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RE: [xmca] concepts
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- From: C Barker <C.Barker@mmu.ac.uk>
- Date: Tue, 12 Apr 2011 00:08:18 +0000
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- Thread-topic: [xmca] concepts
I’ve always supposed that the ‘meaning’ vs ‘sense’ distinction in Vygotsky is rather like that in Voloshinov’s Marxism and the Philosophy of Language. The meaning is the ‘dictionary’ term – what makes it possible for us to understand each other. But as Voloshinov suggests, there is more to the USE of a word than its shared, dictionary meaning. It is always ‘accented’ in use – the sense imparted can be, for example, smiley or sarcastic. It can draw on a whole host of other references and images. And it can be CONTESTED – indeed, a lot of everyday political argument is about the ‘accents’ and ‘associations’ and ‘references’ that particular words and phrases accumulate on the way. Much of the freight of words in everyday use is carried by their SENSES, and it's through changes in their senses that much of how words change occurs.
From: firstname.lastname@example.org [email@example.com] on behalf of Martin Packer [firstname.lastname@example.org]
Sent: 12 April 2011 00:54
To: eXtended Mind, Culture, Activity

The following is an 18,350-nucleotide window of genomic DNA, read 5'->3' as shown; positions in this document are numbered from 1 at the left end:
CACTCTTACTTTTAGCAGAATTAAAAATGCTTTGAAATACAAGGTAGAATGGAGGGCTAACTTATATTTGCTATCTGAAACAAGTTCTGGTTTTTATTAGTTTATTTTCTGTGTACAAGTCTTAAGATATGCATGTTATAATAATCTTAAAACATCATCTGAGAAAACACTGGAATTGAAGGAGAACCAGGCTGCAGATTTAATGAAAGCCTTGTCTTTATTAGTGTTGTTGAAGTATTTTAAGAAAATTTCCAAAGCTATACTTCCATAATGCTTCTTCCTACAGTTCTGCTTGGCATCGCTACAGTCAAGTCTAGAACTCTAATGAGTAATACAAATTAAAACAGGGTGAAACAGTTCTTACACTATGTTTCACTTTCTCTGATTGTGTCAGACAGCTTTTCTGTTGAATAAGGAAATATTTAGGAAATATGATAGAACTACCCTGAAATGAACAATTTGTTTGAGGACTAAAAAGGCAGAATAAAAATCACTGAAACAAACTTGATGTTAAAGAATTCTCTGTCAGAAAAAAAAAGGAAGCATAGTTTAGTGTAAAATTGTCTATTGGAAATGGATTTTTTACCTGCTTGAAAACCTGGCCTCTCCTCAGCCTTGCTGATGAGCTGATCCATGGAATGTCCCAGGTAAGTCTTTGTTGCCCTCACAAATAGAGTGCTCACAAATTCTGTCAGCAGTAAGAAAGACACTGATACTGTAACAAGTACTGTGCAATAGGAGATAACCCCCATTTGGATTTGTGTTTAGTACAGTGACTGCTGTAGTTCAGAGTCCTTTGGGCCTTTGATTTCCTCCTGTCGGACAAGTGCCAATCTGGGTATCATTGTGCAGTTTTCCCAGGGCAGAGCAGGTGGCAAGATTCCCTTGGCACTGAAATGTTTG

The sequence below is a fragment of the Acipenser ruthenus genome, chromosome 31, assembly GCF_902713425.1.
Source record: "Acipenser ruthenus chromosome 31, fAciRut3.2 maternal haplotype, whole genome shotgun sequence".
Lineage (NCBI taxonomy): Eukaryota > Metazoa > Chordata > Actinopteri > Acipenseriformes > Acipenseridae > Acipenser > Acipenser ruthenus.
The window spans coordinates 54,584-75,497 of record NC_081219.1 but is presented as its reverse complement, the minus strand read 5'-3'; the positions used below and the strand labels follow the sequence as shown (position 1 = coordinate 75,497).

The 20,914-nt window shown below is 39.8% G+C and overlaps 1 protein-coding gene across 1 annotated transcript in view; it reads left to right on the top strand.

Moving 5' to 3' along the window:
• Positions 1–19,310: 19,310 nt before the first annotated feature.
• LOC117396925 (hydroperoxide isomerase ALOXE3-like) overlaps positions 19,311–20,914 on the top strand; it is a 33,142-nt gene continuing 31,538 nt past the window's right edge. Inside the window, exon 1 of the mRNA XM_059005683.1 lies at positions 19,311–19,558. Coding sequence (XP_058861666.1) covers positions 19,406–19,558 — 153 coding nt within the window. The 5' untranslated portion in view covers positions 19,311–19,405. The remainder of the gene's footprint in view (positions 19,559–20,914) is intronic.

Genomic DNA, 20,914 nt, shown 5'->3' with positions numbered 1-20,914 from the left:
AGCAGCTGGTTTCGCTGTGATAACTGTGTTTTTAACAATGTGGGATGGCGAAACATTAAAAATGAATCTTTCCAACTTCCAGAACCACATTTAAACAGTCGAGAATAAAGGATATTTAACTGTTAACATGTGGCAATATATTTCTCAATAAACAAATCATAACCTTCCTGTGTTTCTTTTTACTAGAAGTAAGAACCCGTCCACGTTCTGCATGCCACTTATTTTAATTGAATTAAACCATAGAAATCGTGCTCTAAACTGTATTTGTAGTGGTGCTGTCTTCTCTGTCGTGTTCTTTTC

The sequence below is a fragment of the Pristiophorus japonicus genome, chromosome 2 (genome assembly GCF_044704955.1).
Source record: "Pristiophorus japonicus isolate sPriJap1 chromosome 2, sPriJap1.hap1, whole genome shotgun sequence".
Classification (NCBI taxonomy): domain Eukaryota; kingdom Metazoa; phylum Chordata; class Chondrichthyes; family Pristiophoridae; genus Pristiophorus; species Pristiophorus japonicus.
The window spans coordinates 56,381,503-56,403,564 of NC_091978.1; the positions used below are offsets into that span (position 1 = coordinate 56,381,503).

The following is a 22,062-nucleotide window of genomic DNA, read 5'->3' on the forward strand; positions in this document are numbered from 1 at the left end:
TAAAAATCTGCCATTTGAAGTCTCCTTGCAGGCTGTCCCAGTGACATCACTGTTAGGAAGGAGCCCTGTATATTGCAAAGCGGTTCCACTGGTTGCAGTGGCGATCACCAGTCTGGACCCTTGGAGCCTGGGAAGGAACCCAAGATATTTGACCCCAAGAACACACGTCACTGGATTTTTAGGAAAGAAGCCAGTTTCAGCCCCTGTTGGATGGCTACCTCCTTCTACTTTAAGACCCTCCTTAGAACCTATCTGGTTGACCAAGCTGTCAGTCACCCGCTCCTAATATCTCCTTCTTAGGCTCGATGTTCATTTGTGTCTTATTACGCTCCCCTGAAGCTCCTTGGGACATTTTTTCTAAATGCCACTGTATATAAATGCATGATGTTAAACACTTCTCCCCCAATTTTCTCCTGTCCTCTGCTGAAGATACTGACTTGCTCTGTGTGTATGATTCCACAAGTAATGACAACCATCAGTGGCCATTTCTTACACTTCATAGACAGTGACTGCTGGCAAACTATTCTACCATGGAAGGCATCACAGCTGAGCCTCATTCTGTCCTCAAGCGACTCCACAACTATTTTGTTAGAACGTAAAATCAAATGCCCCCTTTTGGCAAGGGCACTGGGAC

Subject: Re: [xmca] concepts
On Apr 11, 2011, at 12:13 PM, Monica Hansen wrote:
> I would just like to go one further: severing the links between everyday
> discourse and scientific discourse would prevent the former(everyday) from
> informing the latter(scientific). There can be no higher psychological
> processes, no scientific concepts without everyday concepts because it is
> the specific and local nature of experience that informs all the others (and
> is informed by the others as well). It is the dialogic nature of concepts
> that makes them so fascinating and so powerful.
Yes, indeed, Vygotsky does write of this kind of link between EC and SC also. He suggests that the EC "stands between" an SC and its object, so it is certainly not that one replaces the other; they can operate together in complex ways. ("the everyday concept, standing between the scientific concept and its object, acquires a whole series of new relationships with other concepts and modifies its own relationship with the object.")
What might this "standing between" consist of? It might be - and I have been trying to figure this out - that what the EC offers to the SC is its sense, its "inner image." I have been trying to trace the possible sources of LSV's use of the term sense. As David K has pointed out, in chapter 7 the sense-reference distinction is attributed to Paulhan. But in chapter 5 the reference is to Peterson, in what seems to have been a pretty mainstream soviet linguistics text. It is hard for me not to think that Paulson must have been writing of Frege's famous distinction between sense and reference, or denotation. Whether or not LSV had read Frege, he certainly knew well the work of phenomenologist Edmund Husserl, who was strongly influenced by Frege. LSV even uses the same example that Husserl and Frege himself used to illustrate the sense-reference distinction: the two expressions "The victor at Jena" and "The vanquished at Waterloo" have the same referent (Napoleon), but they differ in what LSV calls (in translation, perhaps bad) their "meaning" or what Frege called their "sense."